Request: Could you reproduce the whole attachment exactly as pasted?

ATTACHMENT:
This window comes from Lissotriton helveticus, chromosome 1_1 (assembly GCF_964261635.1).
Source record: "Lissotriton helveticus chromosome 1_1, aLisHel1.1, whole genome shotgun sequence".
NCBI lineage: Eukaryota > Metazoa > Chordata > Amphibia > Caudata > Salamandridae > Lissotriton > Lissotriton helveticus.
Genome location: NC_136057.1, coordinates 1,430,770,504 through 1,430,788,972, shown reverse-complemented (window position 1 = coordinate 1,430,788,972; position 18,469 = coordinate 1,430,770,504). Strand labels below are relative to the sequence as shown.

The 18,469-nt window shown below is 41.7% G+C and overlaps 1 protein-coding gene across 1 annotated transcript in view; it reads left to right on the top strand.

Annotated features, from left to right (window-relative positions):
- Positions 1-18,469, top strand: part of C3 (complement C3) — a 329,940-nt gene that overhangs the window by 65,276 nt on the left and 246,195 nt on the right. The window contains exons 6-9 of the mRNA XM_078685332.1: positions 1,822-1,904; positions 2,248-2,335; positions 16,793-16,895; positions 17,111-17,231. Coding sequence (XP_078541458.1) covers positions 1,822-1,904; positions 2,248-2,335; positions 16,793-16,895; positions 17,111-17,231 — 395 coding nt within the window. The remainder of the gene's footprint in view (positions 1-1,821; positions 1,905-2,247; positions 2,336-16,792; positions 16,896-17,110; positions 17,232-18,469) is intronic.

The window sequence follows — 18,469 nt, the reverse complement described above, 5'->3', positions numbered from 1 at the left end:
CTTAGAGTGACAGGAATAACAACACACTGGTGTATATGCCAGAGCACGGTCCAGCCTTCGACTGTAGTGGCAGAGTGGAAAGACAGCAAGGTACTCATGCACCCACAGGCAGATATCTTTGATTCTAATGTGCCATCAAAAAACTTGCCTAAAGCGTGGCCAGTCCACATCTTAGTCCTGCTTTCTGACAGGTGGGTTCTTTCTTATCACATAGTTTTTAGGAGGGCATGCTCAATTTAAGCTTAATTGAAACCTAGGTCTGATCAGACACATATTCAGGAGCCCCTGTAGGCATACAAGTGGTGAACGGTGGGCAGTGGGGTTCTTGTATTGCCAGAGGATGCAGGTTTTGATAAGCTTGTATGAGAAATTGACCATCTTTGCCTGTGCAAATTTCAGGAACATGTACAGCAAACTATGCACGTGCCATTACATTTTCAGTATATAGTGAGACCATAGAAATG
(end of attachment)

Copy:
This window comes from Lissotriton helveticus, chromosome 1_1 (assembly GCF_964261635.1).
Source record: "Lissotriton helveticus chromosome 1_1, aLisHel1.1, whole genome shotgun sequence".
NCBI lineage: Eukaryota > Metazoa > Chordata > Amphibia > Caudata > Salamandridae > Lissotriton > Lissotriton helveticus.
Genome location: NC_136057.1, coordinates 1,430,770,504 through 1,430,788,972, shown reverse-complemented (window position 1 = coordinate 1,430,788,972; position 18,469 = coordinate 1,430,770,504). Strand labels below are relative to the sequence as shown.

The 18,469-nt window shown below is 41.7% G+C and overlaps 1 protein-coding gene across 1 annotated transcript in view; it reads left to right on the top strand.

Annotated features, from left to right (window-relative positions):
- Positions 1-18,469, top strand: part of C3 (complement C3) — a 329,940-nt gene that overhangs the window by 65,276 nt on the left and 246,195 nt on the right. The window contains exons 6-9 of the mRNA XM_078685332.1: positions 1,822-1,904; positions 2,248-2,335; positions 16,793-16,895; positions 17,111-17,231. Coding sequence (XP_078541458.1) covers positions 1,822-1,904; positions 2,248-2,335; positions 16,793-16,895; positions 17,111-17,231 — 395 coding nt within the window. The remainder of the gene's footprint in view (positions 1-1,821; positions 1,905-2,247; positions 2,336-16,792; positions 16,896-17,110; positions 17,232-18,469) is intronic.

The window sequence follows — 18,469 nt, the reverse complement described above, 5'->3', positions numbered from 1 at the left end:
CTTAGAGTGACAGGAATAACAACACACTGGTGTATATGCCAGAGCACGGTCCAGCCTTCGACTGTAGTGGCAGAGTGGAAAGACAGCAAGGTACTCATGCACCCACAGGCAGATATCTTTGATTCTAATGTGCCATCAAAAAACTTGCCTAAAGCGTGGCCAGTCCACATCTTAGTCCTGCTTTCTGACAGGTGGGTTCTTTCTTATCACATAGTTTTTAGGAGGGCATGCTCAATTTAAGCTTAATTGAAACCTAGGTCTGATCAGACACATATTCAGGAGCCCCTGTAGGCATACAAGTGGTGAACGGTGGGCAGTGGGGTTCTTGTATTGCCAGAGGATGCAGGTTTTGATAAGCTTGTATGAGAAATTGACCATCTTTGCCTGTGCAAATTTCAGGAACATGTACAGCAAACTATGCACGTGCCATTACATTTTCAGTATATAGTGAGACCATAGAAATG